That great feat is perilous by any standard but swans ̶ among the largest of flying birds ̶ are more than equal to the rigours of such a flight because all species can fly very high and very fast.
Indeed, with their wingspan of about 2.4m, Mute Swans are supreme aviators that can reach a top speed of about 90kph.
But not these two in their paltry man-made pond.
You see, their wings had been clipped.
Why is it OK to do this? Why is it acceptable to deny a bird its right to flight?
Those who keep birds captive will ̶ and do ̶ argue that it’s to keep the birds safe. Should they fly away – escape is perhaps a better word ̶ they’d fall prey to raptors, or get lost, or starve or, or, or… This begs another question: for whose benefit is the bird kept captive? The captor’s or the bird’s?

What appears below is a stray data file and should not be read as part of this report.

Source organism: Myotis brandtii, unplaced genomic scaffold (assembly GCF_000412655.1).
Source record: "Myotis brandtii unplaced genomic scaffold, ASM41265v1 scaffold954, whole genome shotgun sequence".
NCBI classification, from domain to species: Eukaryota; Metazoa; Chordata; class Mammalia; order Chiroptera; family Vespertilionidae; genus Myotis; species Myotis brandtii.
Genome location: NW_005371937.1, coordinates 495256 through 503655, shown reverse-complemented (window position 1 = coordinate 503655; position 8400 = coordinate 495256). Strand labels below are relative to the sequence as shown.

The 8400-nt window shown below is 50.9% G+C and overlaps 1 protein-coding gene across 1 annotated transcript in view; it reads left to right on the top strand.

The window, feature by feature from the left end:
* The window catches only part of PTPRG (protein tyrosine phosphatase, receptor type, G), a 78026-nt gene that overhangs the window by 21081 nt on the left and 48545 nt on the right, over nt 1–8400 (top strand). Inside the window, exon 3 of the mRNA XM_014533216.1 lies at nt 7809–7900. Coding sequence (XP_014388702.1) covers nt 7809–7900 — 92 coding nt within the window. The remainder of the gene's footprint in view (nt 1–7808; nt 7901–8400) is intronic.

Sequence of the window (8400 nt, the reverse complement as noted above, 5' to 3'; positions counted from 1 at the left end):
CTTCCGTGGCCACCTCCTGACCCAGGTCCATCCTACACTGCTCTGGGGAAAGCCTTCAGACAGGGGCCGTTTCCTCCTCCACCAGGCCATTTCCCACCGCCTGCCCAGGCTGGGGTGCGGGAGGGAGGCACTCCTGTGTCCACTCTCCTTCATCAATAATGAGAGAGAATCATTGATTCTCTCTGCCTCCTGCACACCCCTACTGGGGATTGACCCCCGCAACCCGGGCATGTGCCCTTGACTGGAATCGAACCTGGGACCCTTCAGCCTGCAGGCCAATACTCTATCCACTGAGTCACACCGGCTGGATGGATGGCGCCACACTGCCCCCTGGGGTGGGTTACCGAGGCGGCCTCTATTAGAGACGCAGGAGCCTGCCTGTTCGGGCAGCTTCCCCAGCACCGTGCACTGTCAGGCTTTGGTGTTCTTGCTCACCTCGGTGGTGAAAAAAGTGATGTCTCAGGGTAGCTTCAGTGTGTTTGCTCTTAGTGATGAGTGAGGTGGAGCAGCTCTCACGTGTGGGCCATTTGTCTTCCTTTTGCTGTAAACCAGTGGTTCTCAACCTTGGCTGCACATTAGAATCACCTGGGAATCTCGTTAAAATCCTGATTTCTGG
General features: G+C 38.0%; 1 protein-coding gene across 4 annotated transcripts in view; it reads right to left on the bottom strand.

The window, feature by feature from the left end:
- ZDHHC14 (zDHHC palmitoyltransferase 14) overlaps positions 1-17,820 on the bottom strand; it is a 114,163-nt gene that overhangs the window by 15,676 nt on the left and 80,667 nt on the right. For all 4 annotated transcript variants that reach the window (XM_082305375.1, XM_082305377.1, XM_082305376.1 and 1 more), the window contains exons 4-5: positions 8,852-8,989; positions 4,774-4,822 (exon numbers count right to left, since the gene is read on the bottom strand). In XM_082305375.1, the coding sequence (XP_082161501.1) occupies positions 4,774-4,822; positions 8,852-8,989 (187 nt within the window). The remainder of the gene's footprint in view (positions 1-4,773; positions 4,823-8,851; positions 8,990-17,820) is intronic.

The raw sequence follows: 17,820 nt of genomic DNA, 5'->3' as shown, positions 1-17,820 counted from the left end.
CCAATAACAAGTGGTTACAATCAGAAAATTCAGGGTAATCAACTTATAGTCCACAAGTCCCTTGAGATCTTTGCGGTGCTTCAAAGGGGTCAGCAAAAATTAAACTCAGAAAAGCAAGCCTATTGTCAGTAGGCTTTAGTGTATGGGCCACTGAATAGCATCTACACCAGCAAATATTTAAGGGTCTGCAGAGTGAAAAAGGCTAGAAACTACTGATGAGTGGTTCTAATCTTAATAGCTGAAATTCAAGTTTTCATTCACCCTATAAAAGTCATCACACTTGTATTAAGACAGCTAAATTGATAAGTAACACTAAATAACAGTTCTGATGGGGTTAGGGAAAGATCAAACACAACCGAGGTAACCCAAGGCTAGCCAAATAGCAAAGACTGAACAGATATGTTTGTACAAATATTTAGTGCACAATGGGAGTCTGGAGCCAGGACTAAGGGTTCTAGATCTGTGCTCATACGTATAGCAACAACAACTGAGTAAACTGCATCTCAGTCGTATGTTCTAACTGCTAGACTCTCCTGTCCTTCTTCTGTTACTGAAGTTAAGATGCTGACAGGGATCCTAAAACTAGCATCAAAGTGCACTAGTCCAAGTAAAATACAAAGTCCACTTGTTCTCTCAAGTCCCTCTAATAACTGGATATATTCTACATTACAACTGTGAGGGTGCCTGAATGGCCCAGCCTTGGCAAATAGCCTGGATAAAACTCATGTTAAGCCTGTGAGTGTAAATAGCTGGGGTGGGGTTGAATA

In the hope that wing clipping is at least discouraged in an era when we are supposedly more attuned to the needs of animals, I did an online search. Instead of the general outrage I’d expected, I found many sites that sanctioned and gave guidelines for the practice, and a lot of videos demonstrating how it’s done. Apparently, anyone can brandish the clippers to render a bird flightless. Common claims are that it doesn’t hurt; that it’s similar to having your hair cut, or trimming your nails. This is specious reasoning. Cutting your hair doesn’t disable your head. Nor does trimming your finger nails inactivate your fingers. And neither affects your mobility.